Design Manual for CRCP


PDF courtesy of the American Concrete Pavement Association’s (ACPA’s) technical resources archives.


Continuously reinforced concrete pavement (CRCP) may be defined as a concrete pavement in which the longitudinal reinforcing steel is continuous for its length and no transverse joints other than construction joints are installed. In actual practice. the continuity is interrupted by expansion joints at structures. Except for these, there is technically no limit as to the length of CRCP.

CRCP is considered a relatively new pavement type by many engineers, although it has been in use since 1938. State highway departments for Indiana, Illinois, Texas. California. Mississippi. New Jersey, Michigan. Maryland, and Pennsylvania have pavements of this type that have provided good service for a number of years. The older of these pavements range in age from 17 to 30 years. Seventeen other state highway departments and the Chicago Airport Authorities have also used CRCP. As of January 1, 1969. approximately 5700 miles of two-lane-equivalent CRCP had been constructed or let to contract in the United States.

Concrete pavement is used on highways because of its structural strength, durability, adaptability to exacting construction control. low maintenance. and high visibility. The highway user wants and expects good riding quality and a minimum of delay due to maintenance. By applying the design principles of this manual, the designer will retain all the benefits of concrete pavement and also give more satisfaction to the highway user through the following added features of CRCP:

  1. a smoother ride by elimination of joint thumping,
  2. reduced maintenance cost and traffic delay,
  3. longer pavement life, and
  4. lower annual cost of operation.

Transverse contraction joints were long considered essential to preventing pavement damage from volume-change stresses. CRCP takes care of these stresses in another way: it allows the pavement to develop a filagree of very fine cracks. seemingly uncontrolled and random, mostly transverse. The principle of design for this pavement type is to provide sufficient reinforcement to keep the cracks tightly closed and to provide adequate pavement thickness for the wheel loads.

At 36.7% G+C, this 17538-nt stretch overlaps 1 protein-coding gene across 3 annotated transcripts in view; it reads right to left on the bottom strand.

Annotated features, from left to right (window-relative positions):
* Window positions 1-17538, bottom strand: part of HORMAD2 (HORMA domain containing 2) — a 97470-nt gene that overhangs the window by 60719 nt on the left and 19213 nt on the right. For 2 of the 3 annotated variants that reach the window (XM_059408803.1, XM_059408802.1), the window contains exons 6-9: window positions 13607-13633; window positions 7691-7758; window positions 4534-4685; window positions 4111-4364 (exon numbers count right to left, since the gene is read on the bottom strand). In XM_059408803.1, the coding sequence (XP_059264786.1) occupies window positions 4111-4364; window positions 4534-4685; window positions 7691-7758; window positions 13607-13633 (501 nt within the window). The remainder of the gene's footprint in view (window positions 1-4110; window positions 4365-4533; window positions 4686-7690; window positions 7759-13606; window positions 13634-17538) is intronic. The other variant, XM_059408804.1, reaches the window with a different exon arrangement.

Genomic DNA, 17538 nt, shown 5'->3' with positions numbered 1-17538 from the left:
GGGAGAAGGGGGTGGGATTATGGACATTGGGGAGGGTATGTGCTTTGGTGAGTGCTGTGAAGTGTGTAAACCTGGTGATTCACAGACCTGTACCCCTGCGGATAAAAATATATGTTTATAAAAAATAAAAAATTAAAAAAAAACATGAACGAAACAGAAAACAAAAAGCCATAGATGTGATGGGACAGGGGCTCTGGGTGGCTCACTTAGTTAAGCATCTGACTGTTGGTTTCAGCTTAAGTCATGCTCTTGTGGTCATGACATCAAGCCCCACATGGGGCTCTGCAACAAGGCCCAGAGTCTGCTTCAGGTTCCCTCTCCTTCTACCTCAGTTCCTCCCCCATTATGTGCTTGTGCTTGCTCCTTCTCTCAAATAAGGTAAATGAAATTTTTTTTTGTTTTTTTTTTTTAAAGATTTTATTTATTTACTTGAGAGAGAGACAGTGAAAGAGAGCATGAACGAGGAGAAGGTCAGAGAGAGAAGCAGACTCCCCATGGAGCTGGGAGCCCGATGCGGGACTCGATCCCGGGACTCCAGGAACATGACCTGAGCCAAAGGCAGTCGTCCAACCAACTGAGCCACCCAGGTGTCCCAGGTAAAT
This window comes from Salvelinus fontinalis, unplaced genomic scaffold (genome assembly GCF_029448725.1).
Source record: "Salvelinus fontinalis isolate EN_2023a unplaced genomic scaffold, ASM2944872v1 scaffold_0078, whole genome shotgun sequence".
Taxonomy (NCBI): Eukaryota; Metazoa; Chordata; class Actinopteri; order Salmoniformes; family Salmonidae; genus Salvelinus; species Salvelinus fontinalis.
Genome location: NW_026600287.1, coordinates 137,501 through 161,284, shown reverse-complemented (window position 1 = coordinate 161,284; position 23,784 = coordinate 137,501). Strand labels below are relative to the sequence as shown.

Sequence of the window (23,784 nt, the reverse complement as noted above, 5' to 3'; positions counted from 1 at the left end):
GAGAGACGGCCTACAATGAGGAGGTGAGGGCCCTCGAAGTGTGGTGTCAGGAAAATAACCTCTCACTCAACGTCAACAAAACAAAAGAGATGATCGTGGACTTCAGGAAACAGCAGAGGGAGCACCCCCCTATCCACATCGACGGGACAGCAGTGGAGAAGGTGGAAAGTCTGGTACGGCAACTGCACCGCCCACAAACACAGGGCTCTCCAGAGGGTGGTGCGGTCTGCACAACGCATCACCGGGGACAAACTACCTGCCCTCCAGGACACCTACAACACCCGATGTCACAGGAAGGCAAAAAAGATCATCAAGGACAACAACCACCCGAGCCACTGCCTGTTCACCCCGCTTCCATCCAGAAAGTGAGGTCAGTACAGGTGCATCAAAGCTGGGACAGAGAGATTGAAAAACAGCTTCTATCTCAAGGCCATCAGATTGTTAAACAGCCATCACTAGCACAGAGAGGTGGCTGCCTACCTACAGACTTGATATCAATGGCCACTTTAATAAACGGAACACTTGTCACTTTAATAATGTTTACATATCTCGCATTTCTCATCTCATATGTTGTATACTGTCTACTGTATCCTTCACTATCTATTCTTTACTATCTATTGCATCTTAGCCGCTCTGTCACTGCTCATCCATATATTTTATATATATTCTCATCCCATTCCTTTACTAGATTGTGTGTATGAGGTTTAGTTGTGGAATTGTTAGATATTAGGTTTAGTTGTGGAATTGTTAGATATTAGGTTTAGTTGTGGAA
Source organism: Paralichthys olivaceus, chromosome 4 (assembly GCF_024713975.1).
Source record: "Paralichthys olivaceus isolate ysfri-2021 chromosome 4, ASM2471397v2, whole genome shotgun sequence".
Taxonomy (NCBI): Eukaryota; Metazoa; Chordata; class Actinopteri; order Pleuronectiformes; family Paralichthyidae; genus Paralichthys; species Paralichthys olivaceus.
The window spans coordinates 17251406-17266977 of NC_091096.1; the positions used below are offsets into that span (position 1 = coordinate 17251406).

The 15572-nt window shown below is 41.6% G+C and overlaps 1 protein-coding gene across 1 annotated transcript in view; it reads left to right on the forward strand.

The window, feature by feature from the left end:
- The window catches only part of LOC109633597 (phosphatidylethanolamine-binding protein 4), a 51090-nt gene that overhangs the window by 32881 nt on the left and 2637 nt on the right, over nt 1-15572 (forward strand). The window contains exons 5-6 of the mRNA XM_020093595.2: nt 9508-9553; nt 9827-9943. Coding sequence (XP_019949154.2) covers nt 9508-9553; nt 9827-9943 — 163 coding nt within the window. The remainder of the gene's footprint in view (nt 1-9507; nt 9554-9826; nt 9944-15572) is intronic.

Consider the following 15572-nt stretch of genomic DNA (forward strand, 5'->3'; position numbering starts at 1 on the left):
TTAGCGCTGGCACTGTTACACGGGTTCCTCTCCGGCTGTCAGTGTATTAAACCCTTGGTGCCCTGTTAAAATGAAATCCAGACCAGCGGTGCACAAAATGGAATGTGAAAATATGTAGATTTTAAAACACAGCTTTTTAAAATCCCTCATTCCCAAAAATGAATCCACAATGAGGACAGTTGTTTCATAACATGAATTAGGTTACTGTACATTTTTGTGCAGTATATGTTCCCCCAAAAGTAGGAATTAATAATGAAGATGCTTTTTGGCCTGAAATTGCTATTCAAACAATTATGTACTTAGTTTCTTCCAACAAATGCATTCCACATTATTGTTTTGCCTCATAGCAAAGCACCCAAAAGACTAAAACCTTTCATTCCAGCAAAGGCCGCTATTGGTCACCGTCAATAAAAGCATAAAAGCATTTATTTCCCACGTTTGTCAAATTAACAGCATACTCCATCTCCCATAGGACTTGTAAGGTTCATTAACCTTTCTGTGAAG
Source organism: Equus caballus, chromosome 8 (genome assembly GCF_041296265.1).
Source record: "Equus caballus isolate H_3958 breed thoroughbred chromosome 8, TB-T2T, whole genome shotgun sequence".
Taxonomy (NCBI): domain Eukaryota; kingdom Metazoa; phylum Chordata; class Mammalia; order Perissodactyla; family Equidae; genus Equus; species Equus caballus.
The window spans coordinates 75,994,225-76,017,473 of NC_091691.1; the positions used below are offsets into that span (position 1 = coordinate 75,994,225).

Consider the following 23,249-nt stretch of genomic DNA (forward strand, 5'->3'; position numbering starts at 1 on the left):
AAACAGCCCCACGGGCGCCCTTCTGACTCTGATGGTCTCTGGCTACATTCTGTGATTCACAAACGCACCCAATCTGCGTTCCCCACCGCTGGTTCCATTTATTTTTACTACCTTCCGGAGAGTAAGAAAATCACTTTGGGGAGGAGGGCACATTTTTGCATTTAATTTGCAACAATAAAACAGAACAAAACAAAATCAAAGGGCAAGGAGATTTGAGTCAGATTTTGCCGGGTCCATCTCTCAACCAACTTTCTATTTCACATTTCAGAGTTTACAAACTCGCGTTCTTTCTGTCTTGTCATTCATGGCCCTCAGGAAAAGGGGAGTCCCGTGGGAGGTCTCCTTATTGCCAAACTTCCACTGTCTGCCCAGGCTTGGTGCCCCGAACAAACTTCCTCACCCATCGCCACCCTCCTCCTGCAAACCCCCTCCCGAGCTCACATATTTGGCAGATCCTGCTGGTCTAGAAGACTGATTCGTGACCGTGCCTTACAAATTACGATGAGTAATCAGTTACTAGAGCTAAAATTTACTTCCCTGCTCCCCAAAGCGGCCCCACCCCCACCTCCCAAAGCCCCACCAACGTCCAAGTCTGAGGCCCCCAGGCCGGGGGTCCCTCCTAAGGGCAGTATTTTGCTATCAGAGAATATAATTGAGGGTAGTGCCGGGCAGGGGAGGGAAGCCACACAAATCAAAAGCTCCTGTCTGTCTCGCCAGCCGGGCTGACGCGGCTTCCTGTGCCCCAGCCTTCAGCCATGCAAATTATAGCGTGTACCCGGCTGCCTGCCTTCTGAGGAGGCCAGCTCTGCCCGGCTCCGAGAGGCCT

Two basic types of pavement designs are covered in this manual: design for new pavement and design for concrete overlays of existing concrete pavements. The manual is divided into six sections. Section 1 provides guidance as to the specifications and test procedures for the materials used in continuous pavement. Sections 2 and 3 provide nomographs and charts for designing the various component parts of new pavements and overlay pavements. respectively. Section 4 covers pertinent items and potential problem areas that must be carefully monitored during construction. Sections 5 and 6 are example problems covering the step-by-step procedure used in a typical design analysis for a new CRCP and a CRCP overlay. respectively. Although the manual is intended to be as complete as possible. some reference to other manuals and specifications is relied on. The following three sources may be especially useful in supplementing the information herein, as indicated :

  1. “Study of Continuously Reinforced Concrete Pavements” by J.E. Funnell and D. K. Curtice for background information. engineering data. design details. and suggested specifications
    (Ref. 37).
  2. “Design of Subbases for Concrete Pavement” by B. F. McCullough and W. R. Hudson for more specific information on design of subbases.
  3. “Use of Linear Elastic Layered Analysis for the Design of Concrete Pavements. Concrete Overlays and Subbases” by B. F. McCullough and K. J. Boedecker, Jr .. for technical development of the design curves.

The engineer is encouraged to design each pavement for the soil conditions, traffic, materials, etc., present at the site and to be wary of stereotyped minimums and practices. In this age of rapid equipment and material development, the engineer must be progressive and use experience as a guideline for the future. Such an approach will insure the highway user the most economical product for his investment.

Author: B. Frank McCullough, PhD